He also got heavily involved in the community, volunteering with local non-profits and leading initiatives like an annual “Welcome Home” holiday dinner for international students and other newcomers to the city.

Kamal said the move offered him a new chance after a difficult childhood in Bangladesh that involved bullying and harassment due to his visual disability.

“I was a socially shy person, I was a totally different person,” he said. “Living in Thunder Bay has changed me over the years — I started to get involved in community, I started to make friends.”

“It seems to me I found a new home, and this is my home. That’s how I feel it. I have so many good friends [here], some of them are like my family. I can’t think of my life without them.”

In one sign of the network Kamal built with his outsized personality and drive to get involved, community members came through with thousands of dollars through a GoFundMe in 2020 to help him continue studying after his support fell through.

According to submissions filed by the clinic, Kamal would be returning to a country where “he has been targeted and harassed in the past by a senior member of the Bangladesh Student Party League and where he is at risk of violence due to a family land dispute.”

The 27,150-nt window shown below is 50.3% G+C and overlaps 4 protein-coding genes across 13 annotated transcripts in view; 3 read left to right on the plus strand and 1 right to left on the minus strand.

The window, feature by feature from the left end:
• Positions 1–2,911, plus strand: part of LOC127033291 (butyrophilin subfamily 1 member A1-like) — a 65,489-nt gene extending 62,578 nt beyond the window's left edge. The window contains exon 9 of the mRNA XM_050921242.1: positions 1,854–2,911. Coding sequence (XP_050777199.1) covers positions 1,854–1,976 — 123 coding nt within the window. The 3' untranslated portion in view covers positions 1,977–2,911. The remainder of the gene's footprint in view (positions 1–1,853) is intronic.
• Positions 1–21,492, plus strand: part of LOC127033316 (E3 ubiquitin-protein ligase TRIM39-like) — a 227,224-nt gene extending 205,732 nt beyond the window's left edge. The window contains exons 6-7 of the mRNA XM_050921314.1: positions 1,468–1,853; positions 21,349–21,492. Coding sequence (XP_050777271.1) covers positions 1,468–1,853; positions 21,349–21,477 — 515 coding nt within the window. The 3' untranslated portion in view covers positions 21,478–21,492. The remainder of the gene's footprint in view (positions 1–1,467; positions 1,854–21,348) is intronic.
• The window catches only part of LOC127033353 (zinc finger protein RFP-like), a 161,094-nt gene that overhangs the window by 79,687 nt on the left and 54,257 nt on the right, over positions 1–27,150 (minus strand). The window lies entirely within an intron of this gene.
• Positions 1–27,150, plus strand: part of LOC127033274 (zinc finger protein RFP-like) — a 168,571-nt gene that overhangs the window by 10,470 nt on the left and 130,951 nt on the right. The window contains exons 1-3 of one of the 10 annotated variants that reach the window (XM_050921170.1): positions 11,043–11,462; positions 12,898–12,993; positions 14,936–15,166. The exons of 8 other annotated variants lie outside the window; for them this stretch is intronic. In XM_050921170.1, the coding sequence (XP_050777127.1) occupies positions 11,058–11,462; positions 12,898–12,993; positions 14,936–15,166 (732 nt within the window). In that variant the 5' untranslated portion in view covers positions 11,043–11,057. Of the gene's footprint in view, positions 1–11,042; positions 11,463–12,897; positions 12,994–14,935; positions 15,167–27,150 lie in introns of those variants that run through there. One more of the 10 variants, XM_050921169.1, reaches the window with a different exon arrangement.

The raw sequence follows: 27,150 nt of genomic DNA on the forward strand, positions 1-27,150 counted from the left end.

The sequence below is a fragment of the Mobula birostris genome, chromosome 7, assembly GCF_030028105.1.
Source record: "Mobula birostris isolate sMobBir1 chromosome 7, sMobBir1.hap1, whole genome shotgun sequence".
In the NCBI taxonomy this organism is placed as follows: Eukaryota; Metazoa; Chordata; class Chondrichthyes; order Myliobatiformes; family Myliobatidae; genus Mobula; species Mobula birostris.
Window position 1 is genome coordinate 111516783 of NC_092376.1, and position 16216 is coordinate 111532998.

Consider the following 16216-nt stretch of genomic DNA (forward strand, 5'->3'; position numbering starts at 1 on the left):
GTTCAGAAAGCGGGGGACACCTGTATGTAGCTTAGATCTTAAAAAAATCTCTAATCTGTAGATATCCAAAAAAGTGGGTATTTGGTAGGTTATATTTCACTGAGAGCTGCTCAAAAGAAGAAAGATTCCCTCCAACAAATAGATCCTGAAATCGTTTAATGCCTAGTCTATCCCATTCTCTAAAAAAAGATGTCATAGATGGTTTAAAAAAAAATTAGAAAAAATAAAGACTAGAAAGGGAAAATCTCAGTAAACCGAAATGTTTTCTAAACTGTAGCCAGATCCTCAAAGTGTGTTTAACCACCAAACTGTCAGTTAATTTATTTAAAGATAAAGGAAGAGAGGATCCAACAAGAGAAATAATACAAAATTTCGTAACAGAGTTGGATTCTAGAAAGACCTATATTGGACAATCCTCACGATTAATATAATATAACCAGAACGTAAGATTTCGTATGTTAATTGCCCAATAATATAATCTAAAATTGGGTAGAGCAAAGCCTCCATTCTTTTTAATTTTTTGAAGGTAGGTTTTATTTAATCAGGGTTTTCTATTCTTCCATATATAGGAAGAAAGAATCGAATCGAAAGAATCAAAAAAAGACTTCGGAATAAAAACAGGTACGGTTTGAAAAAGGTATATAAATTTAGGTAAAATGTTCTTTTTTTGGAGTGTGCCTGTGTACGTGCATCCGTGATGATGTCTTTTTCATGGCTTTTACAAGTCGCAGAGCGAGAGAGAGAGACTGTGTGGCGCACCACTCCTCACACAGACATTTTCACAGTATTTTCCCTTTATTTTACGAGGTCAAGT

The clinic adds that as someone with a visual impairment, he would face greater stigma, discrimination, and barriers to employment in Bangladesh, referencing research on the issue.

Kamal’s study permit expired in August 2021, and he left his work at Tim Hortons at that time.

Earlier that summer, Kamal had applied for permanent residency through Canada’s temporary resident to permanent resident (TR to PR) pathway program, introduced that year as a temporary pandemic measure.

“The government was trying to get more than 400,000 people a year in at that time for permanent residence, but the borders weren’t really open, so that was tricky,” said Dagsvik.

“So the strategy was to accept a number of people from inside Canada, and one of the ways the government chose to do that was to recognize the work of people who had gone out and faced the public, served the public through the pandemic. And Abu was one of those people.”

His more than one year of full-time equivalent work at Tim Hortons, where he was considered an essential worker during the pandemic, made him eligible to apply.

However, more than a year and a half after applying to the program, he still hasn’t received a response.

Dagsvik argues his deportation should wait until that application has been considered, noting if it had been approved earlier, his status would be restored and he would no longer face deportation.